Researchers fool an old Tesla into misreading a speed limit sign; that fools the public into panic


Many of the media were keen to pick up on a report from McAfee researchers about how they were able to simply modify a speed limit sign to cause the MobilEye in old Teslas to misread it and speed up. We get spooked when AI software acts like an idiot. But in reality, this isn't the sort of attack that is likely to be done in the wild, and it's also unlikely to cause any danger.

I outline the reasons in this new Forbes site article at Exaggerated Stories About Simple Sign Modifications Fooling Old Teslas Fool Humans Into Panic


I don't know how the companies are actually doing this, but the whole idea of reading signs separately from everything else, is flawed.

The question for the car should not be "what does the sign say the speed limit is." The proper question is "how fast should I go." Yes, the sign is part of that, but it's only a small part of it. The neural network needs to be fed all of the relevant information. It needs to be able to deduce the speed limit from signs, maps, the behavior of other drivers, the type of road, etc. (With very little emphasis on maps. Maps tend to be frequently flawed, and that's a problem. But the biggest problem is that they can be used as an attack vector. A map needs to be treated as an untrustworthy source. And on the other side of the coin, data coming in to HQ from cars needs to be treated as untrustworthy. As we see, signs are untrustworthy too, but disinformation added to a centralized map can cause a lot of damage to a lot of people in a lot of places all at once. To the extent maps are particularly useful, the car the should make its own maps, store them locally, and mark updated information as untrustworthy until the car has confirmed it with its own sensors. I've seen evidence that the Tesla is storing some map information about signs locally that it has gathered through first-hand experience. The evidence was that someone showed it a sign one time and it remembered the sign later. Not sure about the other companies, but the good ones probably are doing this as well.)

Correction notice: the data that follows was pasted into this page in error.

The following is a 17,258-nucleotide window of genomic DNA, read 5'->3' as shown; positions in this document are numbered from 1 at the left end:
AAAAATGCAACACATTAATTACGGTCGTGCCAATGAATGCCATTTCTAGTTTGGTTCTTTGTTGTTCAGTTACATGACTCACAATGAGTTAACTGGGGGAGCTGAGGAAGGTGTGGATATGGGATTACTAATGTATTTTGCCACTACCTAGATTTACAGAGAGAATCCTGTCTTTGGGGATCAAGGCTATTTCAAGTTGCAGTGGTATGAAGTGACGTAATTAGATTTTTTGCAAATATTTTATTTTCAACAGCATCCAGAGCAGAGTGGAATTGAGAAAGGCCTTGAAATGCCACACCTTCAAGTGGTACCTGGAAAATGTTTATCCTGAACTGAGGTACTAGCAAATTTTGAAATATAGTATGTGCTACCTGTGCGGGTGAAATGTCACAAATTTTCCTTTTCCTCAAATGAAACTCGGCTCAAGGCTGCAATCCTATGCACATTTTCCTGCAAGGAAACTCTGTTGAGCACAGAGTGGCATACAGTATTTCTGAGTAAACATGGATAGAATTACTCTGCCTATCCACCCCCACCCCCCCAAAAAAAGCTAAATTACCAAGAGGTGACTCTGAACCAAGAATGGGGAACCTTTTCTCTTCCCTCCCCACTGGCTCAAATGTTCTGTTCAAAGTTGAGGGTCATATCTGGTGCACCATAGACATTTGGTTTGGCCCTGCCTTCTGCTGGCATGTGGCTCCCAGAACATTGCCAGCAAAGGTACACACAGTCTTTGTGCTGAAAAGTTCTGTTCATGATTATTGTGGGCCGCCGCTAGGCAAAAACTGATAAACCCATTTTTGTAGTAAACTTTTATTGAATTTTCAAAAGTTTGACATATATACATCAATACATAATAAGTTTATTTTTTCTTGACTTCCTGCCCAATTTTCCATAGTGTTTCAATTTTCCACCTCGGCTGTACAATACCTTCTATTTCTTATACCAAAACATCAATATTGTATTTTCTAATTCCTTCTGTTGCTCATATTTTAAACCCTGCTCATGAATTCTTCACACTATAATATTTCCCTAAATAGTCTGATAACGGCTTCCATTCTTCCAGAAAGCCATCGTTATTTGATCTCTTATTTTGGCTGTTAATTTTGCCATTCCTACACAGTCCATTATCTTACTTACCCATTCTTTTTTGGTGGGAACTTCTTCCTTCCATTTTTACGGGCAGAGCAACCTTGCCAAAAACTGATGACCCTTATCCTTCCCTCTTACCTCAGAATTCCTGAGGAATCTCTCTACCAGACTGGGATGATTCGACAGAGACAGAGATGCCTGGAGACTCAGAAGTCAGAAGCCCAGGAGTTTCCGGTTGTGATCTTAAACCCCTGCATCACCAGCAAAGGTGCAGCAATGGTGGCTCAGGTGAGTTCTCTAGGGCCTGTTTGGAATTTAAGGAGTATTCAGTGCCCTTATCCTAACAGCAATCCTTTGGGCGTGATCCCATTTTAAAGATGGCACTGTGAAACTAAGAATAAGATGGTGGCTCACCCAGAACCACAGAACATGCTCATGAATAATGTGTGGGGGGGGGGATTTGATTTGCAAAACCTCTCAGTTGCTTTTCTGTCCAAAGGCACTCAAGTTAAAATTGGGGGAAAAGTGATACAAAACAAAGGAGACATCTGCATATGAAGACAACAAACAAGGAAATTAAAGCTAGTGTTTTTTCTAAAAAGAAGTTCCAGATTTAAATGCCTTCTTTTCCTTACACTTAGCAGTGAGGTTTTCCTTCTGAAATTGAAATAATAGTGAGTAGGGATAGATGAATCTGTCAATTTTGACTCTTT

Faking it with hand-coded strategies might be "good enough" for a while, but it's the wrong approach in the long run.

And it probably won't be good enough when it comes to stop signs. The question should not be "is there a stop sign." The question needs to be "do I stop at this intersection." The stop sign itself is but one input into that calculation, and it's not even the most important one. You could remove all the stop signs in the world and humans would still know where they go more than 95% of the time.

Yes, famous experiments have found that removing all the signs in a town not only works, but improves throughput in the town! Humans figure it out. I agree that a robot should be able to function in that town, but it is still going to use a map.